Higher ed reorganization will help state regain its educational edge

(Sen. Beth Bye is co-chair of the legislature’s Higher Education and Workforce Development Committee. She represents Bloomfield, Burlington, Farmington, West Hartford)

For the last two months, as the public and legislators have debated Gov. Malloy’s proposed overhaul of our state university and community college system, I have been meeting with students, residents, business leaders and elected officials to argue that Connecticut’s greatest asset is its highly-trained and highly-educated workforce. National data has consistently ranked Connecticut near the top of the class in bachelors’ and advanced degree attainment.

But we are losing that status, and we need a plan to get back on top. The governor’s proposed higher education reorganization–as fine-tuned by the Higher Education and Workforce Development Committee which I co-chair–will help Connecticut regain its educational edge and thrive in an increasingly global marketplace.

The basic problem as I see it is that Connecticut lacks a strategic plan for higher education which includes every public college and university. Such a plan is essential for our educational and employment progress. Connecticut must make our schools responsive to workforce needs, focus on increasing graduation rates, and find ways for schools to cooperate and work with–not against–each other.

But such a strategic plan only works when those who implement it are held accountable. Unfortunately, Connecticut’s current higher education organizational chart breeds division and allows for institutional self-interest to carry the day. Creating one Board of Regents (as the governor has suggested) responsible for a statewide plan–with input from each school but complete control by none-will ensure that the best interests of the entire system are protected.

Such fundamental change is not always well-received. I have spent time at all four CSU schools, and I have personally met or spoken with hundreds of faculty, students and college administrators. Because of these discussions, the Higher Education Committee has proposed some changes to the governor’s proposal.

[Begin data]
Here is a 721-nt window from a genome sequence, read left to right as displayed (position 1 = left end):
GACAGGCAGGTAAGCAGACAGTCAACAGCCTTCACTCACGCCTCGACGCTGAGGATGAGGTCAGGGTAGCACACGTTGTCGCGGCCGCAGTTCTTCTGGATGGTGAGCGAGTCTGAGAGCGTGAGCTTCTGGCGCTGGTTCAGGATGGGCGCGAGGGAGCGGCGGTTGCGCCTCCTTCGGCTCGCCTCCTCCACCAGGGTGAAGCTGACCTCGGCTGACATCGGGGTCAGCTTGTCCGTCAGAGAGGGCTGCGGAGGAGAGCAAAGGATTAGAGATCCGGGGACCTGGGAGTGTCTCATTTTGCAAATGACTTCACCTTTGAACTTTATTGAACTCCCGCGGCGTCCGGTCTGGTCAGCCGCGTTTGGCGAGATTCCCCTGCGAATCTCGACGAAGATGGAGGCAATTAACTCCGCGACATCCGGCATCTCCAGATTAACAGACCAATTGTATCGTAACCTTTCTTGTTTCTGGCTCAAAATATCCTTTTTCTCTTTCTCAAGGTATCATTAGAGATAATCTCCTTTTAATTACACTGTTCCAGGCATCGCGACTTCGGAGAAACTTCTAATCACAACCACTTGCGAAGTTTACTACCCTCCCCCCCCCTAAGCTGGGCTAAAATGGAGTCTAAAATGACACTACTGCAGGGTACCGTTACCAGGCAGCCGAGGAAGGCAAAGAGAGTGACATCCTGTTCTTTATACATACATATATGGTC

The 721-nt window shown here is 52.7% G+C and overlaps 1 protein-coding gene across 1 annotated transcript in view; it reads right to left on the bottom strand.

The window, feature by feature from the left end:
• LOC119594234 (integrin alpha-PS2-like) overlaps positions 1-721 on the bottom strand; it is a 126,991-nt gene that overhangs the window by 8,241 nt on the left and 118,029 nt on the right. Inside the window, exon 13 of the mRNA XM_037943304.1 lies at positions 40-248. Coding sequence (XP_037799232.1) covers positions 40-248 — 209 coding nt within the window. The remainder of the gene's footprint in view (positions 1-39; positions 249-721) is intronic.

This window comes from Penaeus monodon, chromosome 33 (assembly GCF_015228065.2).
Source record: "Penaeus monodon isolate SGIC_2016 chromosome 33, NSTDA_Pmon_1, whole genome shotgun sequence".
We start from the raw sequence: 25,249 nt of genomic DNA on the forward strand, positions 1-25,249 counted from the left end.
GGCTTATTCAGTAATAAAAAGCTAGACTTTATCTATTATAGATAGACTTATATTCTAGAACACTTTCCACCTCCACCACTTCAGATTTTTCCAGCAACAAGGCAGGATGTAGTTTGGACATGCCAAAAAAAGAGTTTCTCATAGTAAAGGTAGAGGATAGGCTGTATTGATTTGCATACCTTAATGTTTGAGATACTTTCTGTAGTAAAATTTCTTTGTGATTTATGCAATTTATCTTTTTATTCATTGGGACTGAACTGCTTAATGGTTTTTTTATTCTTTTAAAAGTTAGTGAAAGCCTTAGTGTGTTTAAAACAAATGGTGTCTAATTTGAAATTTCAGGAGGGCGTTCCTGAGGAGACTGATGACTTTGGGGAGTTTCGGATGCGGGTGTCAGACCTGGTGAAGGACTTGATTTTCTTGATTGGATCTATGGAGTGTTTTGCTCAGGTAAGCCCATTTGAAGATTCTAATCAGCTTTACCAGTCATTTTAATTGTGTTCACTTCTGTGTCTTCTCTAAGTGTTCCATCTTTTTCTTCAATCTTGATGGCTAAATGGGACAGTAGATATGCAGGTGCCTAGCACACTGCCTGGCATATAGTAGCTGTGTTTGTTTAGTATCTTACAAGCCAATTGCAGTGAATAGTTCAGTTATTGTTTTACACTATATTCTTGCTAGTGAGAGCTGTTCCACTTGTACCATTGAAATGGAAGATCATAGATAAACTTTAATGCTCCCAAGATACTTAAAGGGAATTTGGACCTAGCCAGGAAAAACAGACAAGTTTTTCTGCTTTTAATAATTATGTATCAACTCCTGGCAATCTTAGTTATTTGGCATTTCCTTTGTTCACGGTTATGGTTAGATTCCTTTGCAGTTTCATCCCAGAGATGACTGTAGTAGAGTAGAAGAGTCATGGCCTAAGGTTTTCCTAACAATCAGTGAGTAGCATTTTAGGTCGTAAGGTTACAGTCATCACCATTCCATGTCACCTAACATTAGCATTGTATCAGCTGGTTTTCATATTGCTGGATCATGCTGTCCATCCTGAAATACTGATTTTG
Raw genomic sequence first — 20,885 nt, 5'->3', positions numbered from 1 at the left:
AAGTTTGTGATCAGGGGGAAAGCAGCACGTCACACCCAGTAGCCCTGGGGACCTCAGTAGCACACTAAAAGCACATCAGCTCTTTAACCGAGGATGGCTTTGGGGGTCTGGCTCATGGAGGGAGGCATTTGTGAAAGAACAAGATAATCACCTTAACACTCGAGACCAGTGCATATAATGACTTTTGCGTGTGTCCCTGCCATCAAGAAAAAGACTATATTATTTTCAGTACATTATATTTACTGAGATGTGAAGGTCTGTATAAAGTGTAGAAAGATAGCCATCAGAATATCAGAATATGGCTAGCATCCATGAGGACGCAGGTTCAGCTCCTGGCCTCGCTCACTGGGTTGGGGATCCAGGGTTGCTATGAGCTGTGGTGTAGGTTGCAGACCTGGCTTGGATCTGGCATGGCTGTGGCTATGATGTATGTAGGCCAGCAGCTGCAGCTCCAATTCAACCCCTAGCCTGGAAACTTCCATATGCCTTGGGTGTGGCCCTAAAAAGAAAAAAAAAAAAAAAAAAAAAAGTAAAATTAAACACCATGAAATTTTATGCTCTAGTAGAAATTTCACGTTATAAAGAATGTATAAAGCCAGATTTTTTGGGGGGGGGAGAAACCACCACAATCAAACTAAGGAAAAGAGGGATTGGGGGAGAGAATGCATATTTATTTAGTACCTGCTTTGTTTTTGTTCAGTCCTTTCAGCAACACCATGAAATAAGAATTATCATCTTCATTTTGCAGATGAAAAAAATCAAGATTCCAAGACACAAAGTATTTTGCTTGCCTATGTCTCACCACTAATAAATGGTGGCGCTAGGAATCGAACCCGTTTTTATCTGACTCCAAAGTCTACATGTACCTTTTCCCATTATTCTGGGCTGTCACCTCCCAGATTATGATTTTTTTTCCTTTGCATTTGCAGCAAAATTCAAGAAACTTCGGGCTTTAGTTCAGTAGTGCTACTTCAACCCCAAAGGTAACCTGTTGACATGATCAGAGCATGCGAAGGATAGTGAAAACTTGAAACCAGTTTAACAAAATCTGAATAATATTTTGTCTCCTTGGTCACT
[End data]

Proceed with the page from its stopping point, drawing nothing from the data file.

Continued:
For example, administrators said the governor’s office should not have total control over hiring. Faculty said the constant threat of an individual executive’s ability to move 15% in state funding between universities inhibits their planning. Students said they don’t want any new Board of Regents to be dominated by businesspeople and that they don’t want changes that will result in the loss of their school’s identity.

Each concern was heard, and each has been addressed in legislation now pending before the committee. Administrators will maintain some control. Faculty are able to plan. Students and alumni have voting spots on the Board. And those who worried that their school’s identity and autonomy would disappear should rest assured that protecting campus culture and maintaining creative control are a top priority for the governor and for this legislature, and are not harmed.

One financial benefit of the governor’s proposed overhaul is that an estimated $4.3 million is saved by eliminating duplicative administrative costs. Some of those savings could be put toward making our classrooms better for students by maintaining full-time faculty and access to the technology and support services which they see as vital.

2011 is not a year for the status quo, in Connecticut or anywhere else.  Doing “good enough” in the Land of Steady Habits has proven costly, and it is time we look at long-term solutions. Connecticut must do better. While our higher education system has not caused the problem, it can and should be part of a responsive, effective and efficient solution. That is what the governor’s bill, and the Higher Education Committee bill, seeks to achieve.

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